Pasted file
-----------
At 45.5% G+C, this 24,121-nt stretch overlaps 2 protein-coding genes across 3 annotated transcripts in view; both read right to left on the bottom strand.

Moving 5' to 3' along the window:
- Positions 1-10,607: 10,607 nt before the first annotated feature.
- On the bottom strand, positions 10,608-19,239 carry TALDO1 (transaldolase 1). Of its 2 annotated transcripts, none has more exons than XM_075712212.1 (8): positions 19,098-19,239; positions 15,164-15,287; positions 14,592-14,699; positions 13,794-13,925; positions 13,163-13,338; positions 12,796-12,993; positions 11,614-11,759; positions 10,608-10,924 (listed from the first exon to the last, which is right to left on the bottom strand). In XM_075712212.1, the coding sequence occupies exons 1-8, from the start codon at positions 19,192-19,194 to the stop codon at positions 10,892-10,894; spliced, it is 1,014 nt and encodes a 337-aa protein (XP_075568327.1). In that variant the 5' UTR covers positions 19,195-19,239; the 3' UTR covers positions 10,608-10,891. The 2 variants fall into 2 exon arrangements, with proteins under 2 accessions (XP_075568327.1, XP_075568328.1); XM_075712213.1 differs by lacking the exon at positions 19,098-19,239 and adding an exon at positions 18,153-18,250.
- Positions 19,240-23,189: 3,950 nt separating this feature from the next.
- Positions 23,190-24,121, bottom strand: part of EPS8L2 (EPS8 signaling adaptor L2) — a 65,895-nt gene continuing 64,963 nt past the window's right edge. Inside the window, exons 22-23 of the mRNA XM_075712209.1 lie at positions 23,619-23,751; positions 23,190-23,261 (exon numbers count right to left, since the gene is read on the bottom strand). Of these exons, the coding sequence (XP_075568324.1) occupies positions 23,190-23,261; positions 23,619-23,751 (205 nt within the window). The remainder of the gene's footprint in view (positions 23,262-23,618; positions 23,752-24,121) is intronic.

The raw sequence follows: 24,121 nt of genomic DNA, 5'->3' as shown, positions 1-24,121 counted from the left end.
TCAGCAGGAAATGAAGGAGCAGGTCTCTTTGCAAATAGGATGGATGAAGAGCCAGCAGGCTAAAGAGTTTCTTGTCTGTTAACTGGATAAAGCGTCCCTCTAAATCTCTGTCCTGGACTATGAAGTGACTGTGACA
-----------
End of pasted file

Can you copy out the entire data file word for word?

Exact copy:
At 45.5% G+C, this 24,121-nt stretch overlaps 2 protein-coding genes across 3 annotated transcripts in view; both read right to left on the bottom strand.

Moving 5' to 3' along the window:
- Positions 1-10,607: 10,607 nt before the first annotated feature.
- On the bottom strand, positions 10,608-19,239 carry TALDO1 (transaldolase 1). Of its 2 annotated transcripts, none has more exons than XM_075712212.1 (8): positions 19,098-19,239; positions 15,164-15,287; positions 14,592-14,699; positions 13,794-13,925; positions 13,163-13,338; positions 12,796-12,993; positions 11,614-11,759; positions 10,608-10,924 (listed from the first exon to the last, which is right to left on the bottom strand). In XM_075712212.1, the coding sequence occupies exons 1-8, from the start codon at positions 19,192-19,194 to the stop codon at positions 10,892-10,894; spliced, it is 1,014 nt and encodes a 337-aa protein (XP_075568327.1). In that variant the 5' UTR covers positions 19,195-19,239; the 3' UTR covers positions 10,608-10,891. The 2 variants fall into 2 exon arrangements, with proteins under 2 accessions (XP_075568327.1, XP_075568328.1); XM_075712213.1 differs by lacking the exon at positions 19,098-19,239 and adding an exon at positions 18,153-18,250.
- Positions 19,240-23,189: 3,950 nt separating this feature from the next.
- Positions 23,190-24,121, bottom strand: part of EPS8L2 (EPS8 signaling adaptor L2) — a 65,895-nt gene continuing 64,963 nt past the window's right edge. Inside the window, exons 22-23 of the mRNA XM_075712209.1 lie at positions 23,619-23,751; positions 23,190-23,261 (exon numbers count right to left, since the gene is read on the bottom strand). Of these exons, the coding sequence (XP_075568324.1) occupies positions 23,190-23,261; positions 23,619-23,751 (205 nt within the window). The remainder of the gene's footprint in view (positions 23,262-23,618; positions 23,752-24,121) is intronic.

The raw sequence follows: 24,121 nt of genomic DNA, 5'->3' as shown, positions 1-24,121 counted from the left end.
TCAGCAGGAAATGAAGGAGCAGGTCTCTTTGCAAATAGGATGGATGAAGAGCCAGCAGGCTAAAGAGTTTCTTGTCTGTTAACTGGATAAAGCGTCCCTCTAAATCTCTGTCCTGGACTATGAAGTGACTGTGACA